k-p*; *^^ . ..- , f*?!p nan ? 1ETO1AL HONOR ST. PATRICK. of <i :*?*• vt 1 & f K & lT«n In Party In JHftll —Baiwjtiet .SiflrreS by t«- ftmlftUtf So th* «.. A. K. Hall. The- Father Bennett terapetaace Society gave % delightful entertainment Academy of Music Wednesday In hbnor of St. Patrick's Day, At Its conclusion a dance was held in tfas I. O, O, F, Hall and a banquet waa **enred by the Ladles' Sodality Society «f St. Patrick's church in the G. A. R. Sail, \ " : '• : .v „• . The p'rogram given by the Temperance Society was of a musical and literary nature and was a decided success. The audience was large, every seat in the Academy of Music being taken and many were compelled to stand. Bach number of the^ program was excellent and each was appreciated by the large audience who applauded bsartily. * Bd.'MeQlnn, President of the society served efficiently as Chairman, Prestin's concert orchestra played two selections. A medley of patriotic airs was the first number. This selection caught was render- •m Artistically and was vigorously applauded. ' Mr. McGinn .made the address of weldome. He said, the company was , fathered to celebrate the anniversary f day of Ireland's patron saint and to pay deserved homage to that much persecuted land. No land, he continu- «d, calls forth more devotion from all ages, and no land has passed through deeper trials. Her fame, her 1 sorrows and her joys have long been the theme of the poets. The entertainment, he Vaid was given "tcTrevive In the^~mlnds .of the youth the spirit of their father's* 1 faith and hope in old Ireland. Mr. Me •Glnn's sentiment in /conclusion was, •"May treayen hasten the day when dear old Ireland may be happy in freedom arid prosperity, and when that glad day comes, may she ever, like our own dear Columbia, bo the haven of refuge for the oppressed of every land.'.' • , At the conclusion of Mr. McGinn's excellent address the children sang, *'The Shamrock frond Glenore." Miss Lizzie McGrath was the accompanist: There were thirty-seven little tots, all dressed in white and wearing green jbair ribbons. Their singing was excellent. They were heartily applauded. M. 0. Ward then sang "The Minstrel ; Boy." Mr. Ward is always a favorite •with a Sterling audience as he well de- to be. He has an excellent bass 'voice and he sings in a highly artistic manner. Miss Kannally ttas accom- "paniat. •/":• • .'• ".. - ' ~ : ; •''•" '•'.'' ' Joseph M. Schmldt'dellvered an address on"CromweU'8 career in Ireland." This was an answer to the address on' Oliver Cromwell recently delivered in Sterling by Dr. Gunsaulus., Its object was to.present the other side of Crom- <weU's character. ' Mr. Schmidt's ad- 'drees was well worded and was deliver- •e'd ID aaiekcellent manner. He showed Msoipiaionof Oliver Cromwell to be -well taken by citing many .historical facts in regard to that gentleman's ca> Seer in Ireland. , Mr. Schmidt, in the. beginning, qnot- 34 toe evening lines, from • Bobbie s, w VTa4Tome rpower theiif elcgle us, etc."tHe;called attention to the }ec- ture of Dr. Gunsaulus and censured that gentleman in no uncertain terms for the uniformly eulogistic tribute paid to Cromwell in the lecture here. The Gunsaulus lecture, Mr. Schmidt said, was a disappointment, coming as it did from a minister of the gospel. Ita tone conveyed approval of the life and character of one of the greatest buman butchers the world has ever seen.' He then rehearsed '.a story of Iralaad'a wrongs and 1 persecutions up to 1040. ';•.':/••• ;•-. "•-:''. : ,-..' ,- •••.. ' In that year, he said, theJParliament rebelled against the king and Ireland took aides with th« king, A most sanguinary war which lasted eight long years followed. .. la August, 1649, Oliver Cromwell' With h{8 troops landed in Ireland and a series of the most brutal and unheard- flf atroolties was, begun, Mr, Schmidt jrecited in ail its bloody details the •story of the assault on Drogheda, and the massacre in cold blood of the garrison of 8,000 men, and the ruthless caurder of women and children by the English soldiers, The same story of bloodshed was told pf theeiegeof Wex- feurg, Thesa matters of history were presented vividly and quotations, from known historians were cited. children were sold into slavery. of theae places not only the garrjepo, but the citizens ai well murdered. Mr.JJchmidt present•<&& a vivid story of the almost total depopulation ot Ireland, and showed flaioly that it was tf e deslga «>* Cromwell to totally extirpate the IrlBh people. Ireland, h-) tai'J, has ptisfse I uader the , fad if there be justiQe in htsvea, day of her deliverance will scon She has had 1* 0 years of pain & triumpli of 1000 years duration is HcQlan sad Miss !© fttva ft sslee- e »t 'jjjrt yfusns? In of tb» f|«ift*t»**» *v ?re Mar? P*ilsrs, Agnes McGinn, Nellie Spsokling and Sadie O'Balr. Niel Osllagher then delivered an address on "Fidelity, Faith and Fatherland." Mr. Gallagher made ah excellent; address; bis delivery was excellent and his stage presence graceful. He paid a glowing tribute to St. Patrick and hla glorious deeds for old Ireland and epptee of the patriotism of the Irish race as. la shown in their heroic struggles in resisting oppression. He referred In stirring language to the exiles from their native land and to their children who are compelled to seek homes among strangers. He recited the'pathetic lines written by Campbell, the poet. ' • Mr. Gallagher drew a vivid picture of the change St. Patrick would see were he today to visit Ireland, the land which in his time was the seminary of all Europe. He told of the devastation of the fair land and its present pitiable plight; and paid a glowing tribute to the faithful, perservlng, tin- swerving loyalty of Ireland's sons, The speaker also referred to the widespread celebration of St. Patrick's Day. The Irishman, though driven from home, awakened the whole earth,' this morning with his shout, "St. Patrick's Day in the morning." It was heard round the world and has echoed and re-echoed all day long. In conclusion Mr. Gallagher paid a glowing eulogy to free America. He spoke of the Irishman's loyalty to his new home and of his devotion to it, notwithstanding his love for old Ireland. This countjy he said is a land of freedom; a land where religion Is not hypocrisy and where liberty is a reality., The oppressed Irishman, he said, is bound to raise his voice till Providence heals "Ireland's wounds and restores liberty to her people and freedom to her altars. • . Mr. Gallagher was heartily applauded. His sentiments struck a .responsive chord in the breasts of his audience. , •. "'; , The children then sang another selection. The program was concluded by "St. Patrick's Day." a selection by the orchestra. The entertainment was an unqualified success and the Temperance Society boys are to be congratulated on its uniform excellence. Dance Largely Attended. The dance held in the I. 0. O.F.Hall was largely attended, there being more than one hundred couples present. The music was furnished by Preatin's Orchestra. Until the early* hours of this- morning the floor.was crowded with the merry dancers. The committee having this matter in charge was composed of the following members: Will Tine, John D'Arcy, Frank McGInnls, i M, C, AVilliams, Jl.-Mcqinn and Wil- j liam Gallagher. The large'crowd was a flattering testimonial to the excellence, of the management. ^ '.' . *',, • ' - , • Banquet In G, A. It. ttall. During the evening from 10 until 12 o'clock-'the ladles of the Sodality Society of St! Patrick's church served supper in the G. A. B. Hall. Six tables were arranged and these were crowded during the entire time. The menu wae excellent and quite elaborate, the service of the. best, and the entire affair In keeping with the occasion. The hall and the. tables were nicely decor- atted for tbe occasion. .' AUTOGRAPHS. M. C. GROVE'S BEAUTIFUL HOME THROWN OPEN. Four Intereatlnc Signatures Recently Received by W. W. Davis. "jTrancla Parkman, Boston, 9 March, 1891," ia the style in which the brilliant historian of France In tbe New World, wrote his,name. Like Prescott, Purk- man carriec} on bis researchers under great disadvantage, suffering from defective eight all his life. our own ' Chauncey:."Jan'y 30, 1893, Yours truly, Chauncey M. Depew. "No other living .American has made go many after dinner speeches or so many orations on important occasions as the witty and versatile President of the N. Y, Central. ••- ' ' : ": '. ' •.;'.. ..-.,' : • •• A very careful signature is that of "Very sincerely yours, John Fjske." The author of. the Critical Period of American History is a prodigy from a boy, of profound attainment in ancient and modern learning, ' This Is an address; "Robert Tyler, Gloucester Court House,, Virginia. Free, J. Tyler, U. S. S." As will be seen by tbe frank, John Tyler was then in the Senate, not elected Vice President with Harrteon until 1840. Not popular enough after that to be ejected "lo any office.' Every dog has his day^ 1 —DAVID ANDERSON CELEBRATES IIin Home the Scene of a Jfleiiuuut (iathtr- lug \Vedoe»il»y, Wednesday the home of David Anderson was the scene of a pleasant gathering. A few of bis Ogle and Whiteside county friends called upon him to assist him in celebrating the sixty-eighth mile etone of his life. A aplendid dinner wae served by Mra. Anderson, which wan partaken of with rave relish. At&QDg the tokens presented to Mr- Audersuu was a handsome chair, Tim affair w«s ihrouf tout and will uever be TJ»« Affulr WRB G!vt»n for Mr. ftarl Mr*. totsls A." Grove, Who WlH i>a?* Newt Weefc f»r th* Eftdt— Gurnet, Single Rnd J.lght The beautiful home of Mr. and Mrs. M. C. Grove, on Second avenue, was the'scene of one of the merriest gatherings Wednesday night thatSterling society has known for many moons. The occasion was a genuine old-fashioned 'House Warming," given in honor of Mr. Grove's brother and wife, Mr. and Mrs. Louis A. Grove, who 1 " will next week leave for the East. It was planned by Mesdames Brimmer, Warner, Eeltzel and Loux. Mr. and Mrs. Grove simply furnished the house, and it was a decided and complete success in every respect. ' . • More than one hundred guests wete present, the first arriving as early as 7:30 o'clock, and so thoroughly was the evening enjoyed, that the' departure for home was not taken until the hour of twelve. The spacious new Grove residence was lighted from cellar to garret, and from the street, a prettier Bight was never seen In the city. Many a passerby gazed in with envy and wished that he, too, might be counted amtog the merry guests. All who were present inspected the new house throughout and there was not one who did not pronounce it perfect in every detail. The finishings and furniture are of the best and every appointment is planned for both usefulness and beauty. Mr. and Mrs, Grove received numerous congratulations upon the completeness of every feature. When all the guests had arrived the games began; cinque and crokinole ware theumln features and the tables" were filled throughout the entire evening. Some excellent music of an informal nature, was rendered by the young ladies. All are skilful performers and their efforts added much to the pleasure of the occasion. Light refreshments, consisting of apples and bananas, were served In an admirable manner. Pretty dishes of them were placed about the rooms and those present were incited to help themselves AS often as they desired. - • Mr. and Mrs. Grove as host and hostess ;were at their best; they spent their entire time in attending to the wants of, their friends, and all unite in pronouncing them perfect entertainers. Their cordial, warm welcome will not soon be forgotten. ' John Kobe?stein and several others found Mike's elder keg; now they wish they hadn't;' The beverage was so sour that it had turned to vinegar and the gentlemen had to admit that the joke was on them. The guests of honoc, Mr. and Mrs. L. A, Grove, were the "lions" of the Evening aqd they greatly appreciate' the reception which was tendered them, . The ladies who arranged the affair havb every reason to be proud of their efforts; there £ ever has been a more distinguished social success iu J he bi6 ' tory of our city. THE SUPERVISORS MEET. Owing to the Hard Times, the Bills Are Larger Than The Whiteside County Board of Supervisors held Its, last session of the present fiscal year in Morrison Monday and Tuesday. The ^business before the body was largely roqtine. Bills were audited and ordered paid. These are for the most part for temporary relief to the poor of the various towns. Owing to the' prevailing hard times, they were larger than usual. The bills from Sterling Township were increased in the same ratio as the others. Our bills for medical attendance," however, were less last 'year. Just prior to the adjournment, the Supervisors passed a resolution thanking A. ' R. Hen- drlcks for his work as Chairman of the Board. This is very much appreciated by Mr Hendrlcks. The past year, he says, has been the most pleasant of his service on' t.he Board of Supervisors.' The affairs of the county are in excellent shape. The new Board will meet April 81. . YOUNG ULRICH IS TRIED. 11 jfttrenta Wl*b Him Sent to a Training - School. ' Judge H. 0, Ward held County Court In'.tbeW. N. Haskell office laefc Thursday. The case was that of Mr. .-. UJrloh, of .Hock -Falls, who wished to have their son, 'Fred, placed In a training school, they claiming that the boy waa beyond their control. J. W. Alexander prosecuted and Charles Deeta appeared for the boy. The case was tried before a jury. Tbe verdict was that the defendant is guilty as defined in the statute, but the jury recommended the young man to the clemency of the judge; The boy was turned over to the cus- todyjof. his father who, will he required to make weekly reports as to theyouog man's -conduct. In the cmajmme, ar- will probably be made for the boy ia the tFai»Jsg at THF PI The ladies of the Fowrth Street Methodist chnrch held an experience meet- Ing and social la the church Wednesday evening. Tbe occasion was one of the most pleasant In the history of the social affairs of the church. The early hours of the evening were devoted to a business session. The Treasurer of 1 the Ladles' Aid Society preeented a report and other business was attended to. Six months or more ago a number of the ladies of the church each took a pledge to earn one dollar, which should be placed In thfe pipe organ fund. At that time It was agreed that an experience meeting and social would be given and each dollar with the story would be placed In the organ fund. Owing to the Inclement weather, not more than one-third of the number of ladles was present, but the reports received were very interesting. Some of the methods of earning money were quite original. Mrs. Wing made a waist;Mrs. W.R. Hinds cleaned, house in hot weather; Mrs. Coe worked in a store; Mr. Matlack hired himself to do clerical work; Mrs. Mack wrote a poem; Mrs. Hill., baked cakes; Mrs, Mafilack starved her husband; Mr. Woodburn dug potatoes; Mrs. Conner's dollar "just growed," and Mrs. Charles Woodburn earned two dollars by baking cakes. There were a number of other reports, but those given above will show the various methods employed in raising money. ' At the conclusion of this feature of the program, refreshments were served and a general good time was enjoyed. The social was a brilliant success, there being J60 or more present. Quite a material sum was added to the organ fund. '..;:_ _~^_: ' " ' ' THE ROARING ROCK. It In n Corker \Vlicii H Gets in One of It '• TantruniH. DlxonSun: A dispatch from Oregon states that the pressure of high water and ice of the last two days there has resulted in the breaking of the dam, taking out one hundred .and twenty feet of the west end. Mr. Jones the owner of the water power has a force of men at work/putting stone around the bulkhead, as it is feared it will go also. Rock river when in its tantrums is at times, as every old resident Knows, very profligate with property and life. On March 20, 1847, it carried away; the north half of the toll bridge that had just been erected here, causing an outlay of 82,000 for repairs. In J une;i851 the river overflowed its banks with two feet of water on the public road around Grand Detour; where on, the eighteenth of that month a stage crossing the flow was preclpalted into ten feet of water,, drowning all the horses. February 14,1857, the river rose to the tops of the bridge-piers iwhich stood below the railroad . bridge, and lifting up the solid ice which had formed around them, carried the entire structure up with it from'its resting places, so that it had to be entirely rebuilt. Ten days later the toil bridge at the f90t 9? CH^WS syenue woe carried away by the high watet and floating Ice. JuneS, 1858, both the wagon bridges at this place suffered. A portion of the free bridge was carried away. In February, 1859, the breaking up of the ice by a heavy freshet carried away tbe Dixon dam and the new toll bridge. Two months later, April 23, two factories and a saw-mill ai the north end of the bridge were undermined by the rushing water from the dam and when the buildings were'slow- ly moving toward the water, which was twenty feet deep, the machinery was removed and they were flred to save the bridge below from the fate of the one that had been swept away so recently. . . '•...' March 7, 1868, the free bridge waa swept away and battered down a pier, of the railroad bridge, precipitating two spans into tHe river. A V BIG RAT HUNT. Great Excitement at the Bee illve Grocery Thursday. There was excitement at the Bee Hive ^grocery Thursday and Will Rohrer is the hero of the hour. For some tlmb'.the clerks have suspected that a gang of rats was holding high carnival in the rear end of the store, but until Thursday, no traces could be seen of them. Now, however, the festive rodents are no more—they were bearded in their den and promptly annihilated. . '•'•''. It happened this way. Will Rohrer was working out in the backroom and f hearing a auspicious scratching over in one corner, began a still hunt for the cause thereof, Sneaking quietly up to a couple of washing machines.he found that a fine den, containing seven large, plump rats, was cosily established there. He immediatoly called the other clerks to his assistance, gent over to Wahl'e for his email do^r, and began the «rueade. For a time there was lively scrambling, but eo*on six of the rodents lay piled iu a heap on the floor. The other is still at large, but it is expected he will eopo be captured. The dbfunct rats were cremated after the tert aj*prat(5<i methods sad. now there la joy ft& th» B*» !£ive groeey. A MOM I OCR Si NEWS ITEWS PICKED UF* DUR ING THE WEEK. Interesting letters 8«nt In by 0"«p jftejfu- lar Correspondents—Record of Visitor*, Promotional an<t Illa«M—tittle JP<sMr*n«l Gossip— Worfc In the Uterary Societies. Lincoln School. Visitors at the school this week w6re Messrs. Harry Thomas, Ira Hoak and Rev. Keltner. The drawings sent to the schools for their inspection by Harry Thomas were excellent. That gentleman has talent in this line and teachers and pupils express their thanks for his kindness and interest. The ideas concerning drawing Imbibed at Saturday's institute In Rook Falls have been put into practical application in Rooms 3 and 4. The ' pu- p'lls are entering Into the work with renewed zeal, Junior work In geography In Room 2 is progressing In the way of sand modeling. The pupils like It and are learning much from this practical work. The work in history, physiology and botany is being entered upon with considerable earnestness. Tbe classes are arranging tpon a friendly rivalry- earnest study and research in each subject will be the outcome. We were sorry to lo*e John Bossoh from the school. He took Ms leave Thursday and will go to Chicago where he expects to have employment. Our best wishes go with him. Paplls, watch the development of the buds and leaves, the springing grass and growth of all plants as they now commence to feel the forces of spring. Observe that all nature works with no noise, but with ceaseless, untiring persistency. The results of steady plodding and 'earnest efforts should lead us into nobler and greater realmsi The Inauguration of McKlnley has been read this week with much interest and profit. ' • Sorry that many of our beat pupils still have to be out of school because of the measles, "Fatigue is nature's kind warning agalhsf overwork. It is to the watchful teacher what the safety valve is to the engineer. The struggle of the will between duty and inclination is a leading cause of fatigue. Fatigue ought never be allowed to go to the point of exhaustion. Fatigue with proper rest periods recuperates promptly. The rest periods do not interrupt the gain in knowledge and in processes. .Programs should be modified in order to gain rest periods. Mental fatigue, rather than physical, concerns the school. Change from onemejitalactiv- ity to another reits and~Baves^from fatigue." '•' . •• The Sterling School. ";, No. 1 is studying the blue heron, kindly lent by Miss Stoddard. The visitors this week were Messrs. JNIarcy, Keeney, and Mrs. Decker. Each member of the A elass of Nd, 12 read a story this afternoon of his own composition, George Ferris was promoted from No. 9_toJLQ, •—- —-_ is beat* «r«r* pfghty pfrr cent A f*«* thJtd cigarette it wag Hgljl; Experiment* proved thai tWoormftt pulsations were tocreneed treaty pat minute after Btaoklng. Some parent* might try it and find ont some fetddfa thlnp. This frill espials masy things now seemingly <jneer-~&tmrp eyesight for instance, Ba*ln«N College. Mrs. Silas Green and daughter, Miis Essie, were visitor^* at the college Monday. Miss Green"has held a position In Chicago for ofef a year, being stenographer in a large putalisblftf house there. She has a month's leave of absence, Irvln Snavely, of the Commercial Department, has left thtf college. He will work at home this summer. Cyrus Dickey Is back at college ta*> ing 'a post-graduate course in shorthand. It is his intention to flt himself for a higher grade of work. Rev. E. Brown spoke to the members of the college Thursday. His talk was instructive. add Interesting and the pupils listened to his remarks with close attention. . , Will Conboy and John Devine,-of the Commercial Department, have left school. They will both work at home this summer. Tuesday evening Miss Ely, who is an enthusiastic amateur photographer, accompanied by several of the young ladies of the Shorthand'Department started off in search of desirable views. The girls sat on the fence, posed on the bridge, climbed on tha lumber cars, and found more or less mud to wade in. , It is rumored that these girls received sound scoldings from their mothers when they reached home, as their dresses were full of splinters from the lumber and their shoes muddy to the tops. The only misfortune that befell the party, as far as the reporter could learn, waa the loss of a pair of rubbers by Miss. Ely; said rubbers being left in'a mud pud- pie. . Joseph McCabe, of'the second claos in shorthand, has been helping in Andrews Clothing store for a few daya this" week. George B. Goble, of the Commercial Department, has left school to work at his trade. He is a carpenter, ' He intends to re-enter the college when the fall term begins. ' Friday Afternoon all the students of the college met in the Commercial Department where a photograph»waa taken. C.F. Smith was the artist and we understand that the picture .was very good. Among the callers this week were: Rev, E. Brown, Mies Tlllie Weber and Orville Bassett. THE DUNKARDS AGAIN-' "One of Them" Crltlses a/Beoent Artlclij ' Miss Richards, oar Instructor in music, has returned from Chicago, where she enjoyed the season of Grand Opera. On Thursday, in, some of the rooms, she explained to the pupils the characteristics of Grand Opera and told of some of the wonderful things that can bo done with tbe human, voice when highly endowed and properiy cultivated. The sentiment for music ia strong in our schools and this little glimpse into the great world of music is sure to be of great benefit to us. "The man who never makes mistakes will never make anything else." Program of U.. A. P. Society for March 20. • . ; . A Modest Wit..,. Kobert Edwards Tlie King's Temple.... ....„;... .Esteila Daveler Quarrel Scene from Julius Caesar. Brutus.. u^. ....JohnStager, George Dressier She would be a, Mason. Fannie John Bernaruodel Oarpis ,. Anna Weruer The Belief ol Lucknow Ethel Norwnpd The Last Jtyinu v .---......'.. Lillian Llngel, Flora Kirk Presentation' ot Prize Maude Reynolds x Humanity constitutes a divine faml- Iy\the ideal of which is that each shall work for the good of all, and precisely in so doing shall secure to himself the greatest good. The D literature class of the High School seemed quite interested in di* plomatlc M corpse6"jon Thursday. Prof. S. S.Hamill gave' two selections in No. 9|o the pupils of No. 9, It and 12 on Monday. The pupils enjoyed the readings heartily. "The bald headed • man" caused much merriment. ''The Death of Jattle Joe" made a deep im- prt-sslon. No. 9 used It in qoruposition o illustrate pictures in words. The Medullary rays hsve been X rays to some of the members of the botany class thla week; i. e., an unknown quantity! ' These three things ' a young man maafc tie to if hejwjll b® euc^eaelul Ja life: to came, to Behoof tw Teste wer*j t« This Uffle We^hafe iUa given id thff "Interior," pUbilsbe'd ai Chicago; ill; An article by a rev&fchd gentleman who, in a semi-scoffing way; inter* spersed by pleasing rhetorical dit'ef- sions and early reminiscences, en"deaT- ors to set f orth L the views, of that "pe» culiar, but superstitious, Ignorant, in-' dustrious, narrow-minded, yet interesting sect" termed Dunkarda. Bj combining and confusing antiquated Ideas from various seats,- who profess Gospel plainness and simplicity, the' reverend gentleman makes the above objections appear appropriate, Their gross ignorance is certainly to be lamented were it as extensive as -Indicated in the said article. . But, considering the fact that the "brethren" have schools and colleges in successful operation at Huntington, Pa.; Brldgewater, Va.; North Manchester, Ind.; Mt.Mor-. ris.Ill.; McPherson, Kan., and Lordsburg Cal., they ought to be able to dls.- seminate at least a few grains ot knowledge to the rising generation amongthem, It takes but a casual reading of the article to observe that the reverend' gentleman does not present their views as anti-scriptural, except in one partle* ular, He says: "They observe feet washing as a church ordinance, Vfwe gua non* Ia value, .But tha* only one foot of each subject nead be washed, for which no Bible proof is given." H^s. informa« tlpn on thia point is, of course, lacking by just one toot— the other qne. As the "Brethren" In observing this ordin* ance.wagh one another's feet, ay tfea Lord cemmanded, John 13:14. . It .would be pleasing to have th« pBeverend gentlecaan look at his again and observe .whether feet was not t'stne qua nan" for ' Honest aud unprejudiced readers d said article will he ready to admit fehsi, notwithstanding the writer t»f the same has Reverend o? Doctor affixed to hla "uaaie, ther«j| ia yet room.for growth In ChrisWiao OP A geeWoo.j probably wide, of th© the carried away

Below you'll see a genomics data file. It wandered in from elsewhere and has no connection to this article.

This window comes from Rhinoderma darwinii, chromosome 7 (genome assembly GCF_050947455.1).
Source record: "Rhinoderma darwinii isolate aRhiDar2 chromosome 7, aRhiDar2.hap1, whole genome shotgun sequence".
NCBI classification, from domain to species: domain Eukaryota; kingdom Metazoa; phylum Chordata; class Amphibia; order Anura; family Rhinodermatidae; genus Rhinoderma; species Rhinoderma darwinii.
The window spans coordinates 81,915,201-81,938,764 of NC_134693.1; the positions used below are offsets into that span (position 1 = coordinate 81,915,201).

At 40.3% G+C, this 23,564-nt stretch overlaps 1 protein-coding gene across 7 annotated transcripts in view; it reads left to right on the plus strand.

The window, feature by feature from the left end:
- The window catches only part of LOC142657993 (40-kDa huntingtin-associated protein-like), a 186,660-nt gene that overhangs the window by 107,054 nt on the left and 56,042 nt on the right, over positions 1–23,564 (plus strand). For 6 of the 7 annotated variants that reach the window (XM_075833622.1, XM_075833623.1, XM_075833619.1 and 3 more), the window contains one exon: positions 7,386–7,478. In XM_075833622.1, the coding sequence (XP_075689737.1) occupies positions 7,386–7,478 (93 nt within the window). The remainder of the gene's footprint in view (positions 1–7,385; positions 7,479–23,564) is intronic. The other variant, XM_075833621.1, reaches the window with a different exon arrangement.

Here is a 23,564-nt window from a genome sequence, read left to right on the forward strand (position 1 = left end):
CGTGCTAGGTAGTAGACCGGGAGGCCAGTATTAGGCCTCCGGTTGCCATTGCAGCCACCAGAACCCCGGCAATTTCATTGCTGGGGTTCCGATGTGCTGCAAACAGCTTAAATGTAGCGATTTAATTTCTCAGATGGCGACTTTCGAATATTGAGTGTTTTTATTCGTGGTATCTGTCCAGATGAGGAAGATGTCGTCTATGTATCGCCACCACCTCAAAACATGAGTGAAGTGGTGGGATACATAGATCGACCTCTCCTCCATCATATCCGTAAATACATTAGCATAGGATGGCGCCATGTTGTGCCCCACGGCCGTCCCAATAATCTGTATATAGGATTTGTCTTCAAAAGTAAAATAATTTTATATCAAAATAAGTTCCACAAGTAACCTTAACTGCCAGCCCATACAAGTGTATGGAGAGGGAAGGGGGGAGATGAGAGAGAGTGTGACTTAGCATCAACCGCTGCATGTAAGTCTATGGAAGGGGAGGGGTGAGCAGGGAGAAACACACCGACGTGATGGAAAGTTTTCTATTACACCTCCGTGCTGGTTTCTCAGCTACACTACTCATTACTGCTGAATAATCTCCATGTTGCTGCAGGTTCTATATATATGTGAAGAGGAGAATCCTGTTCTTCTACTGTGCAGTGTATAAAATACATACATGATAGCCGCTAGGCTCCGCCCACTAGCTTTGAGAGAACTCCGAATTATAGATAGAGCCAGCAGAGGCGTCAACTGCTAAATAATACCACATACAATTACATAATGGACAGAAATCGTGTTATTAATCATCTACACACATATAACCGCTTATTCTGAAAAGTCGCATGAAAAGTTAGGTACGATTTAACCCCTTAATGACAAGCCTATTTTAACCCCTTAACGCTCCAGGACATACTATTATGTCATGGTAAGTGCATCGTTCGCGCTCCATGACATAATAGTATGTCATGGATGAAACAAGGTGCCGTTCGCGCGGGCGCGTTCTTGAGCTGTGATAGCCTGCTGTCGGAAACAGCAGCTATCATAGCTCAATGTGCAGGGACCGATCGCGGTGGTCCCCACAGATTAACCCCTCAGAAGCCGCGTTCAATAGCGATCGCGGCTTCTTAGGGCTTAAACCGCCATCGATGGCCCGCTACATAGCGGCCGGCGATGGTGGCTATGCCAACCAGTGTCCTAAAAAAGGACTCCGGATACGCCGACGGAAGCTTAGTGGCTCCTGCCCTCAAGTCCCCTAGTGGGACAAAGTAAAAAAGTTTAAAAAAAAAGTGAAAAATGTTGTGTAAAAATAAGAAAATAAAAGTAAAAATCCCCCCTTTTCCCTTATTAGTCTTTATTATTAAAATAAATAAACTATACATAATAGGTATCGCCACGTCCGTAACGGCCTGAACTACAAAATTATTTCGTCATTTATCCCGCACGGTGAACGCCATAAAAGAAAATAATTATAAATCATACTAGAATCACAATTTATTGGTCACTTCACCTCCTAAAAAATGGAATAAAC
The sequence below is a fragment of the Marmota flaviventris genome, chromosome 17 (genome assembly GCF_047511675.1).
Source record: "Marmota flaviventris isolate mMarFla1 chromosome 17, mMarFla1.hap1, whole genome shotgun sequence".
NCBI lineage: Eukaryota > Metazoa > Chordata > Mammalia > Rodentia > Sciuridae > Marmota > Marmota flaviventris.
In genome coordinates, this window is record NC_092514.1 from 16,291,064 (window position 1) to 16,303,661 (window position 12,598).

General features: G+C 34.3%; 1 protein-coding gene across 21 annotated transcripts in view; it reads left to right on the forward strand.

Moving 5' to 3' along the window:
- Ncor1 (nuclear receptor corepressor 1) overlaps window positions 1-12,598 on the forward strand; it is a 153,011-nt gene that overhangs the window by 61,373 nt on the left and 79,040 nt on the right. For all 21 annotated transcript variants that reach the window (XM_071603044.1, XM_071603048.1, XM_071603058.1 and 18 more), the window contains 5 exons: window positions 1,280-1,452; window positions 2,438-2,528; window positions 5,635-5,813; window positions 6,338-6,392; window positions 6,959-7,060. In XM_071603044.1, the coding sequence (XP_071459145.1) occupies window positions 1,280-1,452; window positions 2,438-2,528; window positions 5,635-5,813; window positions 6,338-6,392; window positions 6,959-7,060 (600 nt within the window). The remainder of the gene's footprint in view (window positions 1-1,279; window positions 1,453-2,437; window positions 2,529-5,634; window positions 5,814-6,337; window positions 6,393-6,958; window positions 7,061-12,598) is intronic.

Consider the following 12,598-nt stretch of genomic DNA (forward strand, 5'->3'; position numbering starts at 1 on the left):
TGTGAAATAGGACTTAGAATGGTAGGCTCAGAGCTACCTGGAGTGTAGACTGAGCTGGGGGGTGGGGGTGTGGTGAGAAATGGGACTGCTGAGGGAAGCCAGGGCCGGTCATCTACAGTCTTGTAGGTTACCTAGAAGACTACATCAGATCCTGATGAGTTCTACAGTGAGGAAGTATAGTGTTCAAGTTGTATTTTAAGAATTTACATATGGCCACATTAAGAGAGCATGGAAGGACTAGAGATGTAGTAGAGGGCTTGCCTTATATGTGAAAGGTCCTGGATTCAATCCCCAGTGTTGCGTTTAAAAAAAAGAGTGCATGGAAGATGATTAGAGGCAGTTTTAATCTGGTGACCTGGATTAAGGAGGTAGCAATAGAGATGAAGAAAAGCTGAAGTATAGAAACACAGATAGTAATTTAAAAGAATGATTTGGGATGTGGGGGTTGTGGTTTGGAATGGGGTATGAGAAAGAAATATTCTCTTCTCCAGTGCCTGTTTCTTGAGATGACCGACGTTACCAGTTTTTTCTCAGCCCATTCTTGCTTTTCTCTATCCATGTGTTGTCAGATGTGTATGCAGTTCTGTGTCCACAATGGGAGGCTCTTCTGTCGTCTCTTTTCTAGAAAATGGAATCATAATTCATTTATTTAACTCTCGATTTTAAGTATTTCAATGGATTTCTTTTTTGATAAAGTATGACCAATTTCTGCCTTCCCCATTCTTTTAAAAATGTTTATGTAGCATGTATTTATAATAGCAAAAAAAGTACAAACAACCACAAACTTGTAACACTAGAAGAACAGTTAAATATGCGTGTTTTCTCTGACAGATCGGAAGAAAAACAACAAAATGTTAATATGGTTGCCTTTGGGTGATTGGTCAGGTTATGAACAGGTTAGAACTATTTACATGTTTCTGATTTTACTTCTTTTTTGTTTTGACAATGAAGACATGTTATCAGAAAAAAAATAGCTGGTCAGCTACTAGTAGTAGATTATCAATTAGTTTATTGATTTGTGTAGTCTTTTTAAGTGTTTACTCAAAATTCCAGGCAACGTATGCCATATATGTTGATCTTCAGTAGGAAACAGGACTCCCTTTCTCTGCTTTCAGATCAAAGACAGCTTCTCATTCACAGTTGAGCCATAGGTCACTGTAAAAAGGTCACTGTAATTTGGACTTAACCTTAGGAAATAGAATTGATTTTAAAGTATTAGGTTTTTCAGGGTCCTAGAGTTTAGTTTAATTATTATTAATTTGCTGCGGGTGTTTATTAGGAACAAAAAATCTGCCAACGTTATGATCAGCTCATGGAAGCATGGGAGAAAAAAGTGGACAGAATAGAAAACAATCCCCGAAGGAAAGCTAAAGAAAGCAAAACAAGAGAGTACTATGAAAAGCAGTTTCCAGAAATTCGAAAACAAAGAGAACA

What members have found on this page

Get access to

  • The largest online newspaper archive
  • 11,200+ newspapers from the 1700s–2000s
  • Millions of additional pages added every month

Try it free